Systematic review of medication safety assessment methods

Meyer-Massetti, Carla; Cheng, Christine M.; Schwappach, David L. B.; Paulsen, Lynn; Ide, Brigid; Meier, Christoph R.; Guglielmo, B. Joseph
February 2011
American Journal of Health-System Pharmacy;2/1/2011, Vol. 68 Issue 3, p227
Academic Journal
Purpose. The accuracy, efficiency, and efficacy of four commonly recommended medication safety assessment methodologies were systematically reviewed. Methods. Medical literature databases were systematically searched for any comparative study conducted between January 2000 and October 2009 in which at least two of the four methodologies--incident report review, direct observation, chart review, and trigger tool--were compared with one another. Any study that compared two or more methodologies for quantitative accuracy (adequacy of the assessment of medication errors and adverse drug events) efficiency (effort and cost), and efficacy and that provided numerical data was included in the analysis. Results. Twenty-eight studies were included in this review. Of these, 22 compared two of the methodologies, and 6 compared three methods. Direct observation identified the greatest number of reports of drug-related problems (DRPs), while incident report review identified the fewest. However, incident report review generally showed a higher specificity compared to the other methods and most effectively captured severe DRPs. In contrast, the sensitivity of incident report review was lower when compared with trigger tool. While trigger tool was the least labor-intensive of the four methodologies, incident report review appeared to be the least expensive, but only when linked with concomitant automated reporting systems and targeted follow-up. Conclusion. All four medication safety assessment techniques--incident report review, chart review, direct observation, and trigger tool--have different strengths and weaknesses. Overlap between different methods in identifying DRPs is minimal. While trigger tool appeared to be the most effective and labor-efficient method, incident report review best identified high-severity DRPs.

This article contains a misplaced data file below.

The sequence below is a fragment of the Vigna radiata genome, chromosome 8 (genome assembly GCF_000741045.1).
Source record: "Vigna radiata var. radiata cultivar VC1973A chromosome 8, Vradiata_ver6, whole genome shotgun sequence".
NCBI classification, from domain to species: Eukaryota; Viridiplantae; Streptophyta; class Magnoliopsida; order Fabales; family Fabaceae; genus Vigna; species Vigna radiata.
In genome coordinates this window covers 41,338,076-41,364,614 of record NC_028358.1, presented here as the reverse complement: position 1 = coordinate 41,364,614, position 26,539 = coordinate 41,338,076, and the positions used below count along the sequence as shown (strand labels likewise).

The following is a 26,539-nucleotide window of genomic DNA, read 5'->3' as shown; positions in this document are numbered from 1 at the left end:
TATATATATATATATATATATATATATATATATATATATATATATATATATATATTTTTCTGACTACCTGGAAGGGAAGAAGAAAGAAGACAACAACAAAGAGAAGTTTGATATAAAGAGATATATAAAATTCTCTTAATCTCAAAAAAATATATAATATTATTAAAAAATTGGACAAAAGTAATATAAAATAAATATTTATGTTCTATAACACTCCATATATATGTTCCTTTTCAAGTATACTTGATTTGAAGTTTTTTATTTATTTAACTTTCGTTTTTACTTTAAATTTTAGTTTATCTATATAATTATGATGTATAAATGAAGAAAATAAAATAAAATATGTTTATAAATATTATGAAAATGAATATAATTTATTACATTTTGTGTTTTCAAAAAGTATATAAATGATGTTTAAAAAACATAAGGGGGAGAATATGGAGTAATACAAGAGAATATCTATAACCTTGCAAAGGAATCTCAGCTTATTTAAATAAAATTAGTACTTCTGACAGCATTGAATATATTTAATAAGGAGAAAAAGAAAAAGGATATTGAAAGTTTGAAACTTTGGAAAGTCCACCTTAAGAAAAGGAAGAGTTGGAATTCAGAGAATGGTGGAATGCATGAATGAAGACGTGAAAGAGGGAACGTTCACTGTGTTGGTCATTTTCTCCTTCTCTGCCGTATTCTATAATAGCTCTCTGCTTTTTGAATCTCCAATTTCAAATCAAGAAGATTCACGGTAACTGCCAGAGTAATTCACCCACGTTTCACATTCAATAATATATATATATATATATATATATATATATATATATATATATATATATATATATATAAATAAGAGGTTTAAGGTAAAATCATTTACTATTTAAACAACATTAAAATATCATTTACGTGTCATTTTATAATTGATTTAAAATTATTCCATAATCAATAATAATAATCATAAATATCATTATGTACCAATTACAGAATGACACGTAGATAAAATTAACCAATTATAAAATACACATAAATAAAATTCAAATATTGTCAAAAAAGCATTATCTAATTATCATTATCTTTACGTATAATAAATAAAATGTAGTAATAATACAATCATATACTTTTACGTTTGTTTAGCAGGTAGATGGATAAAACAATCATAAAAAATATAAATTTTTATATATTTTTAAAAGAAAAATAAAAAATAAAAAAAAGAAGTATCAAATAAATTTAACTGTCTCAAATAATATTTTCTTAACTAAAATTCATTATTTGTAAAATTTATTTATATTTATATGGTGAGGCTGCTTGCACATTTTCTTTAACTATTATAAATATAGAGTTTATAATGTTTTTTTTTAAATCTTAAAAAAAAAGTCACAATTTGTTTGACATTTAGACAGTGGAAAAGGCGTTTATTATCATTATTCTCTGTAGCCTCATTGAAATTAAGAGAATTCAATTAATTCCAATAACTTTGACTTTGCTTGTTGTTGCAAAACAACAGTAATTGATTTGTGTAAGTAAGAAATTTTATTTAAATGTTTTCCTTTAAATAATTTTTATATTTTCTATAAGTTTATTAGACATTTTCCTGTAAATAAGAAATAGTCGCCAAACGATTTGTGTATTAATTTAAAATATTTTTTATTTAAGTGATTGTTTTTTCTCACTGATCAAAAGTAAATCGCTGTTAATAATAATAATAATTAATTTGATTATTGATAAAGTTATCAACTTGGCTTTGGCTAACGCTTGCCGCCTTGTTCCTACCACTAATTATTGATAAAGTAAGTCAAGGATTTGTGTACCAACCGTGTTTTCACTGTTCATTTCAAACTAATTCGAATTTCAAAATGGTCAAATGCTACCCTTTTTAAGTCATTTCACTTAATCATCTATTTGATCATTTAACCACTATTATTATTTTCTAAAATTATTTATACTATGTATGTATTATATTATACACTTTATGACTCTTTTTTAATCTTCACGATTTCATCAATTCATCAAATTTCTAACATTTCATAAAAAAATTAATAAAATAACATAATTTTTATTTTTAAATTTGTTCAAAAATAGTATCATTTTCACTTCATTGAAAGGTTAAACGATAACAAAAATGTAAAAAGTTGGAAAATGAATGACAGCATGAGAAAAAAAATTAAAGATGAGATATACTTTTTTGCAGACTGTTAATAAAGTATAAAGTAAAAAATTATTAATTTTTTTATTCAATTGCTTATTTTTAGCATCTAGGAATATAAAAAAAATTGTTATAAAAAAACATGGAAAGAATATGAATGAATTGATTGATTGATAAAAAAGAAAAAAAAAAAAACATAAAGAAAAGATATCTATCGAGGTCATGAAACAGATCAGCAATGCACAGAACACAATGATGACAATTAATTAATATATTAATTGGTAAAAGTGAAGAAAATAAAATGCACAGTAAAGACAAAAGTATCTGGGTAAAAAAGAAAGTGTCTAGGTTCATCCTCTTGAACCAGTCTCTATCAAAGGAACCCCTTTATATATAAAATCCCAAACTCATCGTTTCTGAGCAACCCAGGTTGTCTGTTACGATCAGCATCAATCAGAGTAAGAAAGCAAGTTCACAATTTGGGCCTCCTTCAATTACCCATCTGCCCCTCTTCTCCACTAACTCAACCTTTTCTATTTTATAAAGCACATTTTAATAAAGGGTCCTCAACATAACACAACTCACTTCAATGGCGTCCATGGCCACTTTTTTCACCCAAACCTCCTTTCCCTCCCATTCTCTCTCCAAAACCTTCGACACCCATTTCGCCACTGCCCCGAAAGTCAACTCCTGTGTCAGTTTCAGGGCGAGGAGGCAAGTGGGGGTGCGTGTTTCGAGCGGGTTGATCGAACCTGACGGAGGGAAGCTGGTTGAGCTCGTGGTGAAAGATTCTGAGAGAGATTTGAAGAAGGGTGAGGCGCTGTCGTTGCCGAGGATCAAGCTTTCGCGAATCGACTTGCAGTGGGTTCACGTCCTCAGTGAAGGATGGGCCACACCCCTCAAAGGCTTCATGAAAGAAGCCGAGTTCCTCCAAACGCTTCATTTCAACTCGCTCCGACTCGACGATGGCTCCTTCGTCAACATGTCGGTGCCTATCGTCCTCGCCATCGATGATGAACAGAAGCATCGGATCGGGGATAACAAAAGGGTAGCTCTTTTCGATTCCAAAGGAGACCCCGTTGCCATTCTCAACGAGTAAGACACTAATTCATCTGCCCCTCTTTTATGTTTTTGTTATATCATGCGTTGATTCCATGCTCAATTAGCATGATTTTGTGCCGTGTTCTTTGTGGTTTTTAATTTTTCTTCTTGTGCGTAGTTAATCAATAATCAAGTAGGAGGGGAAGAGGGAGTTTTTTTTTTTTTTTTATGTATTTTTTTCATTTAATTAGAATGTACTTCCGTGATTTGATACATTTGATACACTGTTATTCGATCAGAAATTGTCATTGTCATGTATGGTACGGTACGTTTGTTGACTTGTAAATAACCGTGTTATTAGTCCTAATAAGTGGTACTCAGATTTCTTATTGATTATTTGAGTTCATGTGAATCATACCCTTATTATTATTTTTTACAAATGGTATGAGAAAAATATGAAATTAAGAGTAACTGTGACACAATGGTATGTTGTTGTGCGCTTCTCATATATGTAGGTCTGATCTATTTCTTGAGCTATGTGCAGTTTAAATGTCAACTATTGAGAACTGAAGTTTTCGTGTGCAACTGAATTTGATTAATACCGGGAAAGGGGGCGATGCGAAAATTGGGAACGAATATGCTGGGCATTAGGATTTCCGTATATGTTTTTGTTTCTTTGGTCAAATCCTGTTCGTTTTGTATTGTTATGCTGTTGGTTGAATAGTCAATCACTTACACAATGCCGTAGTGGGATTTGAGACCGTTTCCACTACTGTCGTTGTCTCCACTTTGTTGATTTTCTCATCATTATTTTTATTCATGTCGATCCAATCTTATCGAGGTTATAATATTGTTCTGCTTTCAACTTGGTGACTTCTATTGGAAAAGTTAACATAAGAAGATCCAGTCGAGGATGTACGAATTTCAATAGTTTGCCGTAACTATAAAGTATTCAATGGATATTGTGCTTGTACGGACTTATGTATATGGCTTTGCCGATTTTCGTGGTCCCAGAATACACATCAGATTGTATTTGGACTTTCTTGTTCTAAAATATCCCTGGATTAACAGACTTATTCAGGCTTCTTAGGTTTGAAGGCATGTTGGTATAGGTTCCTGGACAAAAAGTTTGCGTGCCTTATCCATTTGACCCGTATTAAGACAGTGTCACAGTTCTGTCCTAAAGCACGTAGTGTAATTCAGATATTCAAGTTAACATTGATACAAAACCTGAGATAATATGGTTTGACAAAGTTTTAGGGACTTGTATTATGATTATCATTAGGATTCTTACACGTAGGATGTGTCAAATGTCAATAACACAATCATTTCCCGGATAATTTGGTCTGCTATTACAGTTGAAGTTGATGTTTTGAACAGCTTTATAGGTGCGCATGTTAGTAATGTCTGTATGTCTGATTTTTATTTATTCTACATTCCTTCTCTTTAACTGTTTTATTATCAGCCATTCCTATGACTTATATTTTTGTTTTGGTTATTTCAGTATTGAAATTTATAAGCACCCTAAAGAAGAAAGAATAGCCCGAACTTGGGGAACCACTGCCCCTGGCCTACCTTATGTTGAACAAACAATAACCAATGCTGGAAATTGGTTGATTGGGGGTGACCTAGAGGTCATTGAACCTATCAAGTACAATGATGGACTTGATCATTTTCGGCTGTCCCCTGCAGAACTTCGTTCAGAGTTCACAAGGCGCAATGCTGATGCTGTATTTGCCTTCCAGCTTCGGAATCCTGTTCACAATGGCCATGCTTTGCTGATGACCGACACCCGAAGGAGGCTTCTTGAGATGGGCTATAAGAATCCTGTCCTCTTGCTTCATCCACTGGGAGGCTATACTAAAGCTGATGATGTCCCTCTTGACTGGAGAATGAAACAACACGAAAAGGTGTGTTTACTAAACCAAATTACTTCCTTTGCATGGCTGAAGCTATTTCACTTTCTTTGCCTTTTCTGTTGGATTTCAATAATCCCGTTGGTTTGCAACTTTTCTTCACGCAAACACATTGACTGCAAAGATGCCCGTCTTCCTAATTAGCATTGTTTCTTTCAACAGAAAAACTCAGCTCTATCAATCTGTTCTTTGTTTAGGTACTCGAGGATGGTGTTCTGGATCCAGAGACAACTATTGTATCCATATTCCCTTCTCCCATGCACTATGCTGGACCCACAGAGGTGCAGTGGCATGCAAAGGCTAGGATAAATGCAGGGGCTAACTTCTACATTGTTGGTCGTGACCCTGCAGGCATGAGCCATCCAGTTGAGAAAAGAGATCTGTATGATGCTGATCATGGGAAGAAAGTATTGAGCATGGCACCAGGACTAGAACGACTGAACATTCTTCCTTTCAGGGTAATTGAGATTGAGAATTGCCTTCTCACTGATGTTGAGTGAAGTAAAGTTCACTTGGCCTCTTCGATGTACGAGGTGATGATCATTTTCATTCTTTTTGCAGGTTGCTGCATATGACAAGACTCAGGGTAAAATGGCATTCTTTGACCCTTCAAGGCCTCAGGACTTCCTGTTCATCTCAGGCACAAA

Related Articles

  • PREVENTIVE STRATEGIES OF ADVERSE EVENTS WITH POTENTIALLY DANGEROUS MEDICATIONS. Giron Camerini, Flavia; Dopico da Silva, Lolita; Guimarães Gonçalves, Taylane; Mello de Lima, Fernanda; Lopes Thompson, Marina; Cruz Esteves Pessôa, Sabrina; Campos Santos, Caroline // Revista de Pesquisa: Cuidado e Fundamental;jul-set2013, Vol. 5 Issue 3, p142 

    Objective: To describe the strategies adopted by nurses for safe administration of a potentially dangerous drug in the intensive care unit. Method: This is an exploratory study literature which included articles about potentially dangerous drugs and medication errors in intensive care units...

  • Reflecting on intravenous drug administration: towards safer practice. Kirk, Sarah; Cookson, Jo // Infant;Sep2013, Vol. 9 Issue 5, p166 

    Neonatal drug administration errors continue to be an escalating problem within NICUs. A strategy to enhance learning and hopefully reduce the number of adverse incidents reported was needed. A literature review was found to be of limited benefit in identifying tools to enable clinical staff to...

  • A Review of Adverse Reactions in Infants From Medications in Breastmilk. Anderson, Philip O.; Manoguerra, Anthony S.; Valdés, Verónica // Clinical Pediatrics;Mar2016, Vol. 55 Issue 3, p236